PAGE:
Talk about offense. Talk about your aerial circus. Give it a signature name. Call it “The Coast-to-Coast Offense,” or announce, as an alternative, that it will be known–if your last name is Kappelmeier–by the appellation “Air Kappelmeier”. Talk about how innovative you are. Tell them you invented the spiral. Tell them that you like to roll the dice, that punting is for sissies, and that defense is for criminal lawyers. Use words like “razzle dazzle” and every synonymous term you can dredge up. Don’t talk about reverses; talk about triple reverses and fake reverses. Tell the world how you are going to go for it on fourth down, probably with a play-action pass. Say something catchy, such as, “Our offense will take no prisoners” or “Wait until you see our weapons of mass destruction.” And then–do what it takes to win. (p. 214)

Levy’s advice applies to other endeavors besides football.  More often than not, what people want to hear and what actually needs to be done to succeed are very different.

This is why the field of public relations exists. In theory, the job of a public relations person is to handle saying what people want to hear, while the rest of the organization handles doing what needs to be done.

Some people can do what Levy describes: they can wear their public relations hat and tell everyone what sounds good, and then take off that hat and resume doing their jobs. I’m no expert, but I get the sense that Steve Jobs was one of these people.

Where problems happen is if you get a P.R. person who believes their own P.R. pitch running the show.  If somebody who is great at telling people what they want to hear accidentally takes control of the behind-the-scenes stuff, it can lead to prolonged problems for an organization.  Worse yet, it’s hard to get rid of such a person, because he will keep telling people what they want to hear, and thus they will be sympathetic towards him and too willing to forgive failures.

AFC East

Dolphins
Tannehill improves;
Rejuvenated offense
Wins the division

Patriots
With no Tom Brady
Garoppolo will be good–
But defense will not.

Bills
Taylor and Watkins
Need to prove if they’re for real
Or it’s “Goodbye Rex”

 

Jets
Fitzpatrick is back,
But he’s still not the answer–
Can’t make the playoffs.

AFC North

Ravens
Flacco will surprise–
(I know, I said that before)
This time in good way.

Steelers
Sure, they’re talented–
But injuries, suspensions
Mar their playoff hopes.

Bengals
Lack of discipline
Showed in last year’s playoff game
Presages meltdown.

Browns
Same story each year–
Like the chimera, Griffin
Can’t be believed in.

AFC South

Colts
Luck will bounce right back–
Better for having struggled–
And win Super Bowl

Jaguars
Old order changeth:
They now warrant some respect–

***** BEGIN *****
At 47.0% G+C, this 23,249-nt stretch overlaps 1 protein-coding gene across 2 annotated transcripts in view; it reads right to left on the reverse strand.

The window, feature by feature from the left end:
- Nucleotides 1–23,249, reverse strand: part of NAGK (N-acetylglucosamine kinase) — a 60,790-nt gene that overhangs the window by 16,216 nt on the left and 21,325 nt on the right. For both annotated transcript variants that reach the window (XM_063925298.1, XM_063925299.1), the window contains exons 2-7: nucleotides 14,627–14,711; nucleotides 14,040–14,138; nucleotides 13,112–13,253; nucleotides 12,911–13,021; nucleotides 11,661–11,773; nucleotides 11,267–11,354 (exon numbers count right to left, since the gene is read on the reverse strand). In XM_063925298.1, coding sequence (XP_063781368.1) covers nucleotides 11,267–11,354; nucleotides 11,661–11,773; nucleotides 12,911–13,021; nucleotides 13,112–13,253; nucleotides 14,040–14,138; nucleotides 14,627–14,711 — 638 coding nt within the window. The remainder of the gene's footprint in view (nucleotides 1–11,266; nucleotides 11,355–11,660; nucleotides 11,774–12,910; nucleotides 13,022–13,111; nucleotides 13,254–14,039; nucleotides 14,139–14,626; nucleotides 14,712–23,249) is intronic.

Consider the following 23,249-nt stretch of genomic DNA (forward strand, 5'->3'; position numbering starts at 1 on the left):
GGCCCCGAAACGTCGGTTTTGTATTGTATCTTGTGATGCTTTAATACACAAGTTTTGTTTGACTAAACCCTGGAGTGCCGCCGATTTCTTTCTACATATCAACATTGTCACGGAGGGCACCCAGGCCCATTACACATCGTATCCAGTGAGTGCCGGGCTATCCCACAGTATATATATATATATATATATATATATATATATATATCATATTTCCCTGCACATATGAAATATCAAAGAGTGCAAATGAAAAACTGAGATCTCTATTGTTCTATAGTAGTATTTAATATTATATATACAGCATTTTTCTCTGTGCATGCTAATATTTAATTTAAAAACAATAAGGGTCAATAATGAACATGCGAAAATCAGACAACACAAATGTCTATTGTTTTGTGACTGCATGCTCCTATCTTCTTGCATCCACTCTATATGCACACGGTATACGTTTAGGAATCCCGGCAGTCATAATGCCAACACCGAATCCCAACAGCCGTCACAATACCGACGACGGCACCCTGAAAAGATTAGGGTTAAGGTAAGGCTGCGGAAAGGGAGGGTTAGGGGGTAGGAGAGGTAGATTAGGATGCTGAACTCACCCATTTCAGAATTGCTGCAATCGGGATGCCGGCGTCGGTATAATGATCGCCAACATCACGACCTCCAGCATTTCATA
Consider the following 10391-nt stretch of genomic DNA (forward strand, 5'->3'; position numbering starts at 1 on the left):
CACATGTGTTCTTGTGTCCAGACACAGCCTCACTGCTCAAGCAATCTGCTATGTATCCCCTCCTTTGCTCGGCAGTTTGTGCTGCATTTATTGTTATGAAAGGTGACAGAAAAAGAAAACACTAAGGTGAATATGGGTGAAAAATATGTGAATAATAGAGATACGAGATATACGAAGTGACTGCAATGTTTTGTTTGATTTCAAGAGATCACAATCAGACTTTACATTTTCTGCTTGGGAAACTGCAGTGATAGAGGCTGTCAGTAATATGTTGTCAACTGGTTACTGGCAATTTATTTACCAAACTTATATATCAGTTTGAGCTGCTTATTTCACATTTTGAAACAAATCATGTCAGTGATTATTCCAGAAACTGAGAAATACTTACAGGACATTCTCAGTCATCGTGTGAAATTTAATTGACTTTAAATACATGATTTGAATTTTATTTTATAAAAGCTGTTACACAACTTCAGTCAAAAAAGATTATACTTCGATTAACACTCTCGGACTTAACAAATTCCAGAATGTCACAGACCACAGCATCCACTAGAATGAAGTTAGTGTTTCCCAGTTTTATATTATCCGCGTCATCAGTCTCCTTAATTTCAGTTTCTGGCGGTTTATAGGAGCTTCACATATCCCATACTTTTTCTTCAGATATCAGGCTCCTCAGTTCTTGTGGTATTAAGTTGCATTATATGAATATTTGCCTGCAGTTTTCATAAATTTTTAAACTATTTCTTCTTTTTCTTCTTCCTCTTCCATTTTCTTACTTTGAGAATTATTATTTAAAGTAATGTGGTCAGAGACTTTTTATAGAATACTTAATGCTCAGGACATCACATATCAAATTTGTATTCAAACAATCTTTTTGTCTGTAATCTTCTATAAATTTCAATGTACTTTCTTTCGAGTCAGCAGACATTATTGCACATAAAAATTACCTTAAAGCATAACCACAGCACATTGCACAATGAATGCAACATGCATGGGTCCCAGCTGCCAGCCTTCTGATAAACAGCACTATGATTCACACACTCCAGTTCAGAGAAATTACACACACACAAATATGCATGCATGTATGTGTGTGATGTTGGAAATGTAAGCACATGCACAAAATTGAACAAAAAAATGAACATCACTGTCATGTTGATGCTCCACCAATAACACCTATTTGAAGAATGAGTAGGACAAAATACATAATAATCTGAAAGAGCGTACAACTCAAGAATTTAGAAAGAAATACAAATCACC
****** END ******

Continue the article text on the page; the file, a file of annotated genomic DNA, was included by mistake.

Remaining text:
But still no playoffs.

Titans
Mariota still
The next “game changing” QB
Who crashes and burns.

Texans
The Wizard of Oz?
“D” made Osweiler look good.
Pay no attention.

AFC West

Broncos
Sanchez of ’09
Paired up with that strong defense
Would have been scary.

Chargers
Not as bad as they
Looked last year, but they are still
Far from being good.

Raiders
Dangerous offense–
But Denver’s dangerous “D”
Keeps a lid on them.

Chiefs
Solid, but boring,
It’s always the same story–
Reid is good, not great.

NFC East

Redskins
“Captain” Kirk Cousins
Boldly goes where they’ve not gone
In years: Super Bowl.

Giants
Eli will be good,
And a strong passing offense
Makes them wild card.

Cowboys
If they stay healthy,
They’re best in their division.
Too big of an “if”.

Eagles
Rebuilding again;
After failed experiment.
Reid looks good now, huh?

NFC North

Bears
Fox’s teams do well
In his second year with them.
They make the playoffs.

Vikings
After heartbreaker–
They come back even better.
But Peterson’s done.

Packers
They are a strong team—
But their luck has to run out,
And this is the year.

Lions
No Calvin Johnson
Will mean no identity–
It will be ugly.

NFC South

Panthers
Newton will regress;
But still will be good enough
To win division.

Saints
Brees is getting old.
Can’t sustain their old style–
Will need to rebuild.

Falcons
Is Matt Ryan good
Or a glorified Stafford?
It is hard to say.

Buccaneers
Winston has been good;
But they seem too pass-happy
To be complete team.

NFC West

Seahawks
Wilson is awesome.
May be league’s most balanced team–
But lose title game.

49ers
Kelly’s second chance
Works out for them and for him–
“Kap”, Hyde run wild.

Rams
Move back to LA
Makes them seem glamorous till
Fans see their offense.

Cardinals
Palmer, Fitz are old–
Without a solid QB
Offense falls apart.

I am a fan of the Buffalo Bills, first and foremost.  I will always root for them; and someday, in the words of the late, great Bills fan Tim Russert, “They will win the damn Super Bowl”.